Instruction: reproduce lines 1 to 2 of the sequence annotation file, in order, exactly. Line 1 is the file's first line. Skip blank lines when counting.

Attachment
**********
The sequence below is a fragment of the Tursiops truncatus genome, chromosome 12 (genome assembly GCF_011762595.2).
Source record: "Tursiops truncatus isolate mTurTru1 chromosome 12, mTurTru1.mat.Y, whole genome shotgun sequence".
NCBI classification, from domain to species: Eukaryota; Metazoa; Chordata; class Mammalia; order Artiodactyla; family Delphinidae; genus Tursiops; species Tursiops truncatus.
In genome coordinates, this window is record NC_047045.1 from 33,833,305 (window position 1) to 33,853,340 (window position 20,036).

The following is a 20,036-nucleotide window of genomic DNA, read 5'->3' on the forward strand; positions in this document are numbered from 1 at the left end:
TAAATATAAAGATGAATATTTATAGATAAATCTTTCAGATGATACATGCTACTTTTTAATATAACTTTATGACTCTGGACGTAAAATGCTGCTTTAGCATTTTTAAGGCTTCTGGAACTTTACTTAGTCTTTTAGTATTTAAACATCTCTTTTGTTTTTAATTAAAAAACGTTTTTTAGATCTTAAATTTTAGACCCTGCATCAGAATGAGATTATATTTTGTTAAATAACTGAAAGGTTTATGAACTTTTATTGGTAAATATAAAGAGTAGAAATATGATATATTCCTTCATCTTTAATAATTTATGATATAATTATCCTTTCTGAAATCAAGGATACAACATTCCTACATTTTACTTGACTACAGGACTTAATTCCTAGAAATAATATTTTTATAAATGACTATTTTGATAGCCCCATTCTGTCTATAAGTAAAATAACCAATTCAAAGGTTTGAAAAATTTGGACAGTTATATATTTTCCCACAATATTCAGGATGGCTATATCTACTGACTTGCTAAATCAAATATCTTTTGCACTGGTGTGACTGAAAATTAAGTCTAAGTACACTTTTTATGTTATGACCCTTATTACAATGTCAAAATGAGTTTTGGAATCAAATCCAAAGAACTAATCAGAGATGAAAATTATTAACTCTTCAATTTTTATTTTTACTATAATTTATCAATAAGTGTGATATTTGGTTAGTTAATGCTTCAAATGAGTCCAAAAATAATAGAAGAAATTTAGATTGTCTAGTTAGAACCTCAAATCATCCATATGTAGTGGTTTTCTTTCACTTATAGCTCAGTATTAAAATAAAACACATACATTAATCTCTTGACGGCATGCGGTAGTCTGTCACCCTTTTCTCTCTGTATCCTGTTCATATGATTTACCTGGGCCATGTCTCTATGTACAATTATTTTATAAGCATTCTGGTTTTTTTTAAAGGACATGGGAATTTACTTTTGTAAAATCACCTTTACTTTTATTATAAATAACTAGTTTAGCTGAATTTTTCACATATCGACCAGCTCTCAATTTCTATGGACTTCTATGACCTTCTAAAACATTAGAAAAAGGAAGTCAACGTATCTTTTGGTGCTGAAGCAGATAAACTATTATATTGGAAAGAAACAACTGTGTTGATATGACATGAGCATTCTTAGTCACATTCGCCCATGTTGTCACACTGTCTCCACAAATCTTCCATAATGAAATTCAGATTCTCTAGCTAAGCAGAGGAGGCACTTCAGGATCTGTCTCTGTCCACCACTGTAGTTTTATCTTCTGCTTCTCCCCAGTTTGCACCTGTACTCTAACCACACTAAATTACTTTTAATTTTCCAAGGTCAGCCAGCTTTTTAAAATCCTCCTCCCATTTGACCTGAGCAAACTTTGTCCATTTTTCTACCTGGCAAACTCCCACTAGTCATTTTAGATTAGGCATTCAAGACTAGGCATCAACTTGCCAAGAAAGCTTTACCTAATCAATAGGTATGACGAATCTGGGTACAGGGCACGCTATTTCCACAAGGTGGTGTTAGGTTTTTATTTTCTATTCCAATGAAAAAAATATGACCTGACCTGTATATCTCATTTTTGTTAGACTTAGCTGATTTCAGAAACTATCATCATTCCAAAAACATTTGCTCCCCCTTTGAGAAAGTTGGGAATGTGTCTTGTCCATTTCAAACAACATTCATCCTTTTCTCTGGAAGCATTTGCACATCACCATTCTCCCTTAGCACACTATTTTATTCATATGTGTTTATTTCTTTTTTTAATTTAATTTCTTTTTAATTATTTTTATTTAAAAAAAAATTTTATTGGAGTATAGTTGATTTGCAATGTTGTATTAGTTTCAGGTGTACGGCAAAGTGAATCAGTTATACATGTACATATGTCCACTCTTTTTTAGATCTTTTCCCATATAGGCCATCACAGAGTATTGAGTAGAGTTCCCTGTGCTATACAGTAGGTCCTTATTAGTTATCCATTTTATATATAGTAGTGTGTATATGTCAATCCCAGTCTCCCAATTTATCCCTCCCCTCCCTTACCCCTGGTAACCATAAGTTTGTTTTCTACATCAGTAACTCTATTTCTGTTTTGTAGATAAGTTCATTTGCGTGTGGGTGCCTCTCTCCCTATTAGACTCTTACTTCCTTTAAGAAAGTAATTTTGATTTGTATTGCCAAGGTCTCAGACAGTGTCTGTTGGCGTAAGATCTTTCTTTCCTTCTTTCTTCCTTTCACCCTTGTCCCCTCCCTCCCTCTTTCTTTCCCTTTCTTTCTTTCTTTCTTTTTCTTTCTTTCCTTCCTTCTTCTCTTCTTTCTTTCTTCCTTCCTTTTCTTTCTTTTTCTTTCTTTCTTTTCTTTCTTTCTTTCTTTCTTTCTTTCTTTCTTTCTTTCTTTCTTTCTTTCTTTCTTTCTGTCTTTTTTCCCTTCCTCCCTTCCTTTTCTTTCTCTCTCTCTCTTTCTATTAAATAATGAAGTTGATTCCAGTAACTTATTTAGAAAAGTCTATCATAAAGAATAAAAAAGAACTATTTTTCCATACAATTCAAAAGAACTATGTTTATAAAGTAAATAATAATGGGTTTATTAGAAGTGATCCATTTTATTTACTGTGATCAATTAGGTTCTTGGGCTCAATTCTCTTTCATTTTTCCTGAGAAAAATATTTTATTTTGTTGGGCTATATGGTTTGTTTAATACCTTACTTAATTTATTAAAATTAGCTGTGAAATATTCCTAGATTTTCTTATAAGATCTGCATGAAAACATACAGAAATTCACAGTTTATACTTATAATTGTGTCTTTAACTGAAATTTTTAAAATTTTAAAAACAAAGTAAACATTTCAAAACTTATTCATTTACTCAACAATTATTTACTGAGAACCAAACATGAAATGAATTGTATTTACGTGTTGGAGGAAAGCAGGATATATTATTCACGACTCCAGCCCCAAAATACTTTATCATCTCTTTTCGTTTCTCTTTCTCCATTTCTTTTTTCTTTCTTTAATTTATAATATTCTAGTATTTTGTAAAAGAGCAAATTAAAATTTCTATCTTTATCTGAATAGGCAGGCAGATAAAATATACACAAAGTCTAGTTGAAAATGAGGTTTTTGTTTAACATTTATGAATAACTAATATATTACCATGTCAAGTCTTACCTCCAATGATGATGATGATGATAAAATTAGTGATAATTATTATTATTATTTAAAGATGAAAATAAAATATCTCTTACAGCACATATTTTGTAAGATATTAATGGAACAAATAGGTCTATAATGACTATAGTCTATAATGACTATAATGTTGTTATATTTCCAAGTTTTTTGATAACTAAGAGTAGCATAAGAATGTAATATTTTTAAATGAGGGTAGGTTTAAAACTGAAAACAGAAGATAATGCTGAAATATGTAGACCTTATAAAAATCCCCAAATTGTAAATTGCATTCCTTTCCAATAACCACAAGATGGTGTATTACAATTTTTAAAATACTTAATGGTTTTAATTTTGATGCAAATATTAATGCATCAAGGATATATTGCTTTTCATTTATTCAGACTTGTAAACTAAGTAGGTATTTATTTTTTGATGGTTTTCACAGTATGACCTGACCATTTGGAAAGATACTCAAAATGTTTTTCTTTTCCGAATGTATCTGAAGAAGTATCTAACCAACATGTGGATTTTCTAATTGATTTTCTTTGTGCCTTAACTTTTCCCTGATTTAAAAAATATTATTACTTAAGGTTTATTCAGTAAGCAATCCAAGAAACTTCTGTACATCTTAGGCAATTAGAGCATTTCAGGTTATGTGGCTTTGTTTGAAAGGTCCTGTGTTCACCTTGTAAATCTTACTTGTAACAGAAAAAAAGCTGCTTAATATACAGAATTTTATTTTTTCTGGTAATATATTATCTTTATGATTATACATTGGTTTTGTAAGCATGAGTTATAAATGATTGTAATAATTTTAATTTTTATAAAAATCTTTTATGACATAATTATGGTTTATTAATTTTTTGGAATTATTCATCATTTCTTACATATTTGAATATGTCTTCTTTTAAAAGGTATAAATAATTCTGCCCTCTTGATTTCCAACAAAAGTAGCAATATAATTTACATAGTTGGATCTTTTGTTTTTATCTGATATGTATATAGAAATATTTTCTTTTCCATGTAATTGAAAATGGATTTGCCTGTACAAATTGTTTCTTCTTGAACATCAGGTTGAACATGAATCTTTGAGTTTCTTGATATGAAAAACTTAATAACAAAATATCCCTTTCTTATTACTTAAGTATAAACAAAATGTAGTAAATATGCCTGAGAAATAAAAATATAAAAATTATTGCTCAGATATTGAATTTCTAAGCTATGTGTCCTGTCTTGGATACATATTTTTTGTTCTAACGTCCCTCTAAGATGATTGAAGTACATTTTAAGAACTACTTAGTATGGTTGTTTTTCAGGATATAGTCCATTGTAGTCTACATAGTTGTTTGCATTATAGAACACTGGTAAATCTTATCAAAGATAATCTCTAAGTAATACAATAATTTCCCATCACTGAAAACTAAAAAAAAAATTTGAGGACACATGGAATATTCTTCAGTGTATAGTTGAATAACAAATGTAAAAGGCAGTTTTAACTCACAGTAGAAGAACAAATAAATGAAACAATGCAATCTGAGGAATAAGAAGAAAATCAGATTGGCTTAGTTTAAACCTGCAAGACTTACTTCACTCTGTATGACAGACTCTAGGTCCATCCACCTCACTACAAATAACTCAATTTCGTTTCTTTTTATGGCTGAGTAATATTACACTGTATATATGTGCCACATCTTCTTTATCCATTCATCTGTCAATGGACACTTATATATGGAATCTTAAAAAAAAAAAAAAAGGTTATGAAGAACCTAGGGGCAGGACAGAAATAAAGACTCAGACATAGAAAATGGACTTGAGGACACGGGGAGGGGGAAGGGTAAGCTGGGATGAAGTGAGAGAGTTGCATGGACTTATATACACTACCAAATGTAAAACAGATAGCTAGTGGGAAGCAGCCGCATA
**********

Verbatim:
The sequence below is a fragment of the Tursiops truncatus genome, chromosome 12 (genome assembly GCF_011762595.2).
Source record: "Tursiops truncatus isolate mTurTru1 chromosome 12, mTurTru1.mat.Y, whole genome shotgun sequence".